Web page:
Document Type

Thesis - Open Access

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Degree Name

Master of Science (MS)

Department / School



Observed segregation ratios for qualitative traits in tetraploid alfalfa have been interpreted on both disomic and tetrasomic modes of inheritance. In fact, some tetrasomic ratios cannot be distinguished from disomic ones (13) without intensive analysis. For quantitative traits, arbitrarily established segregation ratios in themselves are incapable of interpretation with respect to mode of inheritance. Progressive change and fitness in species depend upon continuous variation; analogously, it may be reasonably inferred that artificial plant improvement too, rests upon the exploitation of continuous variation. The alfalfa breeder, in particular, to complement his art with science, must be able to select superior plants with a minimum of error and then to combine such plants in the most effective numbers, and in the most efficient manner. He must then be able to predict the behavior of given combinations in advanced generations. Application of the methods of biometrical genetics to the solution of these problems depends first upon a knowledge of the mode of inheritance. The main objective of this thesis was to determine the mode of inheritance of quantitative traits in tetraploid alfalfa.

Continuous variation, however, can only be studied through the statistical properties of the population. For purposes of this investigation, therefore, a statistic was required that would be amenable to both theoretical and experimental determination. It needed to be one to which some test of significance could be applied. A final requirement was that it be a statistic with theoretically different values dependent upon mode of inheritance. These three requirements, rigorously adhered to, set the course of the investigation. The genetic intra-class correlation was found to fulfill these requirements satisfactorily in the analysis of first generation selfed (S1) families. In this thesis, therefore, we have sought to evaluate the mode of inheritance, whether disomic or tetrasomic, by means of the genetic intra-class correlation.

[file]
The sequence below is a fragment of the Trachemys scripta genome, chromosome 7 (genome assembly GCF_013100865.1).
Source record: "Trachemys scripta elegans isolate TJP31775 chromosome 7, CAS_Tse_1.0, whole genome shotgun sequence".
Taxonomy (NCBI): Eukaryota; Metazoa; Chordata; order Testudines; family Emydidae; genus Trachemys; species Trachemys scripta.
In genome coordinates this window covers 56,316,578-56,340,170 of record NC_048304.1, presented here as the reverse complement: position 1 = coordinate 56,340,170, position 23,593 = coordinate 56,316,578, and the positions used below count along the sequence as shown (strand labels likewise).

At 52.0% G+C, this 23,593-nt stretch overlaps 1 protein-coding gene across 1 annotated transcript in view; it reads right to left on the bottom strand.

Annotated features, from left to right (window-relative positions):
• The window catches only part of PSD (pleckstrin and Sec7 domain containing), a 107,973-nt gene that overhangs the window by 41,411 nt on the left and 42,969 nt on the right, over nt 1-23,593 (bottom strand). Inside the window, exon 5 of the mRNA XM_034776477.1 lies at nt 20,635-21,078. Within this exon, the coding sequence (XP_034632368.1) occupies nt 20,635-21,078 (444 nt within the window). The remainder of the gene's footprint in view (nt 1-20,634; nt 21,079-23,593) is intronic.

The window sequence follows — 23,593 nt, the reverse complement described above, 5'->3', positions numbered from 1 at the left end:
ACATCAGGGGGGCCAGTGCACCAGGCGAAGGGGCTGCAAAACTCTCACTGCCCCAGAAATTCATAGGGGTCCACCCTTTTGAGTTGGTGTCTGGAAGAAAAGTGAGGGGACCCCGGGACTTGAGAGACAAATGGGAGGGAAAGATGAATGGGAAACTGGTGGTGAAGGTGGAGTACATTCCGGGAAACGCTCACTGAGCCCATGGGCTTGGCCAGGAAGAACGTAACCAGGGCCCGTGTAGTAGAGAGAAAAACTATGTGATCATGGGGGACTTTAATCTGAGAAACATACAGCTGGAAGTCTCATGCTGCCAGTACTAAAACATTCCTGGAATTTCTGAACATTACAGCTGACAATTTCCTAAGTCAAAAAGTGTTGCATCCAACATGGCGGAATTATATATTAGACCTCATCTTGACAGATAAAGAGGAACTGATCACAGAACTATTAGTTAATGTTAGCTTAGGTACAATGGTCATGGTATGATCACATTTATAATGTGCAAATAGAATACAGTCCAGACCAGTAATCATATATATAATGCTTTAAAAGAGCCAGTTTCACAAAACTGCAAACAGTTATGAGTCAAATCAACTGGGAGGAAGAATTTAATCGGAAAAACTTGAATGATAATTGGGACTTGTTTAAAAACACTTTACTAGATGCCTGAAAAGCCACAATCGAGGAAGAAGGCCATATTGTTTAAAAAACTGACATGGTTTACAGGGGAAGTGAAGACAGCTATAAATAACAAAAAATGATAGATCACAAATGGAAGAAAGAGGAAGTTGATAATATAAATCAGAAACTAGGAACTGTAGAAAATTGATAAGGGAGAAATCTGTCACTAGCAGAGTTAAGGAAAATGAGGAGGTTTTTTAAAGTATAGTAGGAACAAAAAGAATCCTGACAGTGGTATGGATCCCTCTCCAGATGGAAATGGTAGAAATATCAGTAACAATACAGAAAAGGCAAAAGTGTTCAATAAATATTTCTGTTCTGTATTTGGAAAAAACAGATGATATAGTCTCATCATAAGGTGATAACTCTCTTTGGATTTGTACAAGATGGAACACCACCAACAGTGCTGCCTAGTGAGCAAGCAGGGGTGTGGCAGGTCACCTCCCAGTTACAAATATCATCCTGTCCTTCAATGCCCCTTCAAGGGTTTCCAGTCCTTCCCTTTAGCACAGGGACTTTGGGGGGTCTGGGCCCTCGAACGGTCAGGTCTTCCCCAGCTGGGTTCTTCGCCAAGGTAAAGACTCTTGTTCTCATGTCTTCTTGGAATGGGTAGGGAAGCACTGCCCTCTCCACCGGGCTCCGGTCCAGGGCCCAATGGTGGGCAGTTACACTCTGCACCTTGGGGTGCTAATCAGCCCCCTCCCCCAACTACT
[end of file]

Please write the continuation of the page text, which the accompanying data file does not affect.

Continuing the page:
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South Dakota State University


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